According to Counter Tobacco, the first comprehensive resource for local, state and federal organizations working to counteract this in-store advertisement by the tobacco companies, the tobacco industry spends the vast majority of its annual marketing and promotional dollars in the retail environment. Point of sale marketing builds brand recognition and positive brand imagery, encourages tobacco use and undermines attempts to quit.

Many employees of these commercial businesses realize the influx of younger children experimenting with legal, yet generally adult-oriented substances.

“I think it makes them feel grown up,” said Liana Egan, a Starbucks barista. “Younger kids come in and order caffeinated drinks, and I usually make sure they are aware of the caffeine content. These kids probably shouldn’t be having so much caffeine.”

Adolescents and college-age youth are targeted by these advertisements because of the generally acknowledged eagerness to experiment and steady progression into the world of self-moderated choice.

According to the CDC, smoking and smokeless tobacco use are initiated and established primarily during adolescence. Almost 90 percent of current smokers start smoking by age 18, and 99 percent started by age 26.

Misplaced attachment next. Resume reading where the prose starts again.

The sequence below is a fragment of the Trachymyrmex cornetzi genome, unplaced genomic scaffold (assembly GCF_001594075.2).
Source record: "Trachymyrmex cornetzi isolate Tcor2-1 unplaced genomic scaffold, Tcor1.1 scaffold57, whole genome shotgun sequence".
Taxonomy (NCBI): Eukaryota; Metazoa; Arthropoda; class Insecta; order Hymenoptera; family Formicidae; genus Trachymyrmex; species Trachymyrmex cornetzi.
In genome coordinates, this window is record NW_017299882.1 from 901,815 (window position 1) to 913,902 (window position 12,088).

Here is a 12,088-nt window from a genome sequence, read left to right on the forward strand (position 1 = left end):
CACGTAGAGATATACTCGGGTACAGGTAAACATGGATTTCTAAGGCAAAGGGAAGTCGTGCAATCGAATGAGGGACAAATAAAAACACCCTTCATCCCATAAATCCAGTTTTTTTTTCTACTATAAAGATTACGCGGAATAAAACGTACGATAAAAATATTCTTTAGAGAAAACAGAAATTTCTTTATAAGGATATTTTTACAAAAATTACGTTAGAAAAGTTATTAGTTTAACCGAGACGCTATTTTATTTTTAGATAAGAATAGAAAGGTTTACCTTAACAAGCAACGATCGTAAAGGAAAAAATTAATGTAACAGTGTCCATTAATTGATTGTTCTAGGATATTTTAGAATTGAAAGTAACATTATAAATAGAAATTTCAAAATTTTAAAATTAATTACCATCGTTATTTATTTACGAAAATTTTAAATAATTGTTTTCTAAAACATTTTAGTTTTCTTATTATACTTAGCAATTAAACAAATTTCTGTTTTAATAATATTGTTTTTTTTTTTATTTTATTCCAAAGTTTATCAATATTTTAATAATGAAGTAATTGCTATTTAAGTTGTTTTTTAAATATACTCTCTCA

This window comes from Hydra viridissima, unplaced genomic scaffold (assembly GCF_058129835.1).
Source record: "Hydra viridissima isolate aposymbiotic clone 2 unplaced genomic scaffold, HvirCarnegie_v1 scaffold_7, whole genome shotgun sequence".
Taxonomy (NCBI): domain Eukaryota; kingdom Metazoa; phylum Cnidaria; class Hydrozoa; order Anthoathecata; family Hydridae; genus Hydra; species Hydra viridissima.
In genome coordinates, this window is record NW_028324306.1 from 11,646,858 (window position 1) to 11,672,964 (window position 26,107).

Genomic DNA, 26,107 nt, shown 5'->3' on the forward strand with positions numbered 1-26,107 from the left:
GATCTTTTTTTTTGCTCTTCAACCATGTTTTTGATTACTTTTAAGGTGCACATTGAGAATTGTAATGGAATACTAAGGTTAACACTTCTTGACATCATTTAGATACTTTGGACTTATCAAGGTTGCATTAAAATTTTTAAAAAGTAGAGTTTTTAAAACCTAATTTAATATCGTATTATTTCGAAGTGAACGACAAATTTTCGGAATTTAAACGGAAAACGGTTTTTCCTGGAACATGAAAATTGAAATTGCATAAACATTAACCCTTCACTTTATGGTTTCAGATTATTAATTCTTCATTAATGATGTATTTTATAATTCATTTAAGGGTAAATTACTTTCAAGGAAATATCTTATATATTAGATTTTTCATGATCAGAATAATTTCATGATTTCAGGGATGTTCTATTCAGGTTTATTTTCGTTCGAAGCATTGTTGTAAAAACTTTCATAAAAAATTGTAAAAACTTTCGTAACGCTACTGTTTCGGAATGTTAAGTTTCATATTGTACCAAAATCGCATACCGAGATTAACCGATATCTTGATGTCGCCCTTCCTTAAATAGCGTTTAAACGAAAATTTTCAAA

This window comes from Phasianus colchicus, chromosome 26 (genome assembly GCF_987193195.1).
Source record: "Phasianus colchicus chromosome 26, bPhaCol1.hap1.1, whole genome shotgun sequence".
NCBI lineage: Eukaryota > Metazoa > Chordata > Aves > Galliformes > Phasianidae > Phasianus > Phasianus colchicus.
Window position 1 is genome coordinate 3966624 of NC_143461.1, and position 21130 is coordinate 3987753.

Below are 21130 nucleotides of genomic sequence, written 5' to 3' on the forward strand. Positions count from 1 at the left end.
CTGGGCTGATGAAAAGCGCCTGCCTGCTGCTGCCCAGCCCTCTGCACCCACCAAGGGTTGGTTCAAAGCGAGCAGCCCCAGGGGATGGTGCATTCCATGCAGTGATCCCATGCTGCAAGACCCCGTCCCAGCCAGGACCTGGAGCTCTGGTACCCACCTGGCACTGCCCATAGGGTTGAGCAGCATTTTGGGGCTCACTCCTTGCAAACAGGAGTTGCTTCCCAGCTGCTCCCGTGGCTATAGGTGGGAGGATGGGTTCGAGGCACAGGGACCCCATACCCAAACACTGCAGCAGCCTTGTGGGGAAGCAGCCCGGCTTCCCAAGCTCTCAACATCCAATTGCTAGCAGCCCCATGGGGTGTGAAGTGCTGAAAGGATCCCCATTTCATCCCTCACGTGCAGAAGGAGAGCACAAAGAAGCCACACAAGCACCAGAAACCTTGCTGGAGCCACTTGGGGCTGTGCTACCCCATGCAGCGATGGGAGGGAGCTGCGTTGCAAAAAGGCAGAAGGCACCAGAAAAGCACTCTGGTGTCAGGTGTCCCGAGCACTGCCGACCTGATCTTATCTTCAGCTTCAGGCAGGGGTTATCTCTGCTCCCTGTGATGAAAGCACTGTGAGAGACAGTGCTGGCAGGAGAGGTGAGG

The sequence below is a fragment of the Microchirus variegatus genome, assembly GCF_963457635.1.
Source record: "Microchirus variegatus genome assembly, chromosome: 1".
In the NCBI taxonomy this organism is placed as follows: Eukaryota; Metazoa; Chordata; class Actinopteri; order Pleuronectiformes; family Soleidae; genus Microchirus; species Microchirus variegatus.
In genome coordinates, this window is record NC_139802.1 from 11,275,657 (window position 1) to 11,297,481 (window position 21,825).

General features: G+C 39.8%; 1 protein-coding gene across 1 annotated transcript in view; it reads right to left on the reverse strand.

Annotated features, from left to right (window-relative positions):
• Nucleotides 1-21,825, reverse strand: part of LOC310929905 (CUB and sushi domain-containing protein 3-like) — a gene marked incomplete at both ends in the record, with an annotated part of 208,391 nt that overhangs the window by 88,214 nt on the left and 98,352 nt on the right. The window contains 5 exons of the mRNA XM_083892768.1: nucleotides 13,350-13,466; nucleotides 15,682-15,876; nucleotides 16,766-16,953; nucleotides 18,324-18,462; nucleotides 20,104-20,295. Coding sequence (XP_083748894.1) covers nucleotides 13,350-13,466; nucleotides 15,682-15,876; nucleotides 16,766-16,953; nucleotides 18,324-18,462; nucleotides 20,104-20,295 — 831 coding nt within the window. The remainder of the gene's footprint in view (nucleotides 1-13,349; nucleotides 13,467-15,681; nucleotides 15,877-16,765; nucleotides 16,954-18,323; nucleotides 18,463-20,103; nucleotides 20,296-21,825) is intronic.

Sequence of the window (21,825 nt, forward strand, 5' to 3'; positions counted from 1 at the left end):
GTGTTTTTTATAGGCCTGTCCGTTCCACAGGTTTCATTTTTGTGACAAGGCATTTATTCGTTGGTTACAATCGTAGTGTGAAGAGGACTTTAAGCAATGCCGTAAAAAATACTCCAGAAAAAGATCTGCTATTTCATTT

However, there could be positive aspects of beginning to smoke and continuing to do so.

“There is a high proportion of people with mental illness like depression, anxiety who smoke cigarettes as a way to cope,” said Renee Babcock, a fourth-year anthropology major. “E-cigarettes could provide a benefit to these individuals, as they now have a healthier outlet to ease stress caused by their disease.”

This would be one medically-related explanation that does not come solely from outside pressure or recreational desires.

“The average age of a first time [smoker] is 14 to 15 years old. College-age students are another population that the tobacco industry admits to promoting their products because they are adults,” Jensen said. “The newest tobacco products including e-cigarettes, flavored cigarillos, snus and hookah bars are all updated versions of old strategies to get younger people hooked.”

The statewide survey initiated the creation of the Healthy Stores for a Healthy Community campaign, a combination of tobacco use prevention, nutrition and alcohol prevention to educate people about how product marketing influences the consumption of unhealthy products. Overall, this program hopes to increase the communal health of Californians.

“We hope the results of the study will encourage store owners to choose different ways to market unhealthy products and promote the healthier ones,” Jensen said.

SHANNON SMITH can be reached at city@theaggie.org.


  1. […] Yolo County tobacco, alcohol availability statistics highThe Aggie, on Tue, 08 Apr 2014 13:01:55 -0700A statewide survey, including regional and county level data, reveals the density of stores selling, advertising and making available tobacco and alcohol products in proximity to minors. According to this study, Yolo County has more stores selling … […]